The Loss of All Lost Things

Amina Gau­tier

Foreword Reviews - - Reviews Adult Fiction - AMY O’LOUGH­LIN

Elixir Press Soft­cover $19 (216pp) 978-1-932418-56-9

Loss is an or­di­nary hu­man ex­pe­ri­ence, and Gau­tier cap­tures its com­mon­al­ity well, mak­ing The Loss of all Lost Things an emo­tion­ally tri­umphant col­lec­tion.

Amina Gau­tier’s short story col­lec­tion The Loss of All Lost Things is an ex­quis­ite por­trait of hu­man ex­pe­ri­ences and the ram­i­fi­ca­tions of loss.

Loss as­sails every char­ac­ter in the col­lec­tion’s fif­teen sto­ries. Some have lost their chil­dren; others have lost their iden­tity, di­rec­tion in life, and ca­pa­bil­ity. Some mourn a loved one’s death, and some lament a lover’s de­ser­tion. No mat­ter the type of loss they suf­fer, the char­ac­ters don’t deny their pain, lone­li­ness, and be­wil­der­ment. They feel it, grap­ple with it, and en­dure it, aware they must cope with “the liv­ing that mus­cles through” their day-to-day ex­is­tence.

Gau­tier’s nar­ra­tive style is sub­tle. Story open­ings pull back the cur­tain on char­ac­ter lives, which are in full progress when the sto­ries be­gin. In­ter­est in pro­tag­o­nists’ per­son­al­i­ties and predica­ments is in­stantly and im­me­di­ately earned. Skill­ful, unadorned, and eco­nom­i­cal prose builds emo­tional in­ten­sity sen­tence by sen­tence. A slow, steady, and breath­tak­ing de­pic­tion of sear­ing loss emerges; it un­folds in an al­most un­event­ful man­ner, in prose that is never bla­tant, but is rather mea­sured, com­mand­ing, and haunt­ing.

No life-al­ter­ing epipha­nies con­clude these sto­ries, though char­ac­ters do re­veal, in pre­cise ter­mi­nol­ogy, un­der­stand­ings of who they’ve be­come in their loss. In “Most Hon­est,” the divorced nar­ra­tor es­chews his sit­u­a­tion: “Di­vorce is my wife’s word. I pre­fer dis­so­lu­tion. It makes our mar­riage sound like a crys­talline sub­stance, glit­tery yet hard, suc­cumb­ing to forces greater than it­self.” In “Lost and Found,” an ag­o­niz­ing nar­ra­tive about a kid­napped boy, the boy con­sid­ers him­self “lost in­stead of taken … Things that are taken are never given back. Things that are lost can be found.” In the col­lec­tion’s ti­tle story, told from the boy’s par­ents’ view­point, the grief they suf­fer from the kid­nap­ping de­fines them: “It’s all they have left of him. They keep it to them­selves, feed­ing and suck­ing on who they are—the par­ents of a lost boy.”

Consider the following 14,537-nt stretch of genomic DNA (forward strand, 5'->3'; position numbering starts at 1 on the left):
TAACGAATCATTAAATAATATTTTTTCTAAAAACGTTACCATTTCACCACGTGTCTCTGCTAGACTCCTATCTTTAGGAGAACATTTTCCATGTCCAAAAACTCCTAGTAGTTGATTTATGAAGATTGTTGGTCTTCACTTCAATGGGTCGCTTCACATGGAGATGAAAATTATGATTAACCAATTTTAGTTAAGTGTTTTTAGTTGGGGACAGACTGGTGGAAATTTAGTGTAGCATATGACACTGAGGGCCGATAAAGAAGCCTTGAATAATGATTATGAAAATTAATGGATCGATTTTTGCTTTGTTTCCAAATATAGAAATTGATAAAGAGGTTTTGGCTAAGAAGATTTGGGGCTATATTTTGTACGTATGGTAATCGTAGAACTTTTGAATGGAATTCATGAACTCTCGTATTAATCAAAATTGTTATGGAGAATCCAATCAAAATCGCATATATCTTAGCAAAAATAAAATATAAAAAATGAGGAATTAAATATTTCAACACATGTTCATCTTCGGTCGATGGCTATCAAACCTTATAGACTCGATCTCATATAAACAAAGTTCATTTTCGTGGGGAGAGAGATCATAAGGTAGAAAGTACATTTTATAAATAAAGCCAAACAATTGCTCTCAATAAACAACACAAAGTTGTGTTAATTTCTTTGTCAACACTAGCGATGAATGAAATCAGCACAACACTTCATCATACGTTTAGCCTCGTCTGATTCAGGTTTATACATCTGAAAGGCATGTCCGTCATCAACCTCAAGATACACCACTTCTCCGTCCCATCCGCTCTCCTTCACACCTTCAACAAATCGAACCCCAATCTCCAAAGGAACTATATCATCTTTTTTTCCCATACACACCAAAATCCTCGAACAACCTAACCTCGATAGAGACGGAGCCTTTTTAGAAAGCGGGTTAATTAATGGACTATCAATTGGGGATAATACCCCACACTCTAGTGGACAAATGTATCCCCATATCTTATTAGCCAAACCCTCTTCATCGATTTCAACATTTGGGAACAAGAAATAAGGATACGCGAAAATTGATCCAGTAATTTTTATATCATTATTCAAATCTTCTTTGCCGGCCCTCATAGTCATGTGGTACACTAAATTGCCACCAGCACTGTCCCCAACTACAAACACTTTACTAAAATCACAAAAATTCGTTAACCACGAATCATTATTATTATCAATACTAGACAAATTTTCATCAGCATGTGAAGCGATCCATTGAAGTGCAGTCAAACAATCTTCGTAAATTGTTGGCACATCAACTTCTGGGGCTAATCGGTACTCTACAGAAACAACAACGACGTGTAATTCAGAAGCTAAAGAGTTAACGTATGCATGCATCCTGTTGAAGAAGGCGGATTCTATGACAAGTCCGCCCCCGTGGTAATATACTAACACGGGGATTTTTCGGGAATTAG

Melan­choly and remorse per­me­ate the col­lec­tion, yet the heav­i­ness isn’t un­bear­able. Loss is an or­di­nary hu­man ex­pe­ri­ence, and Gau­tier cap­tures its com­mon­al­ity well, mak­ing The Loss of all Lost Things an emo­tion­ally tri­umphant col­lec­tion.

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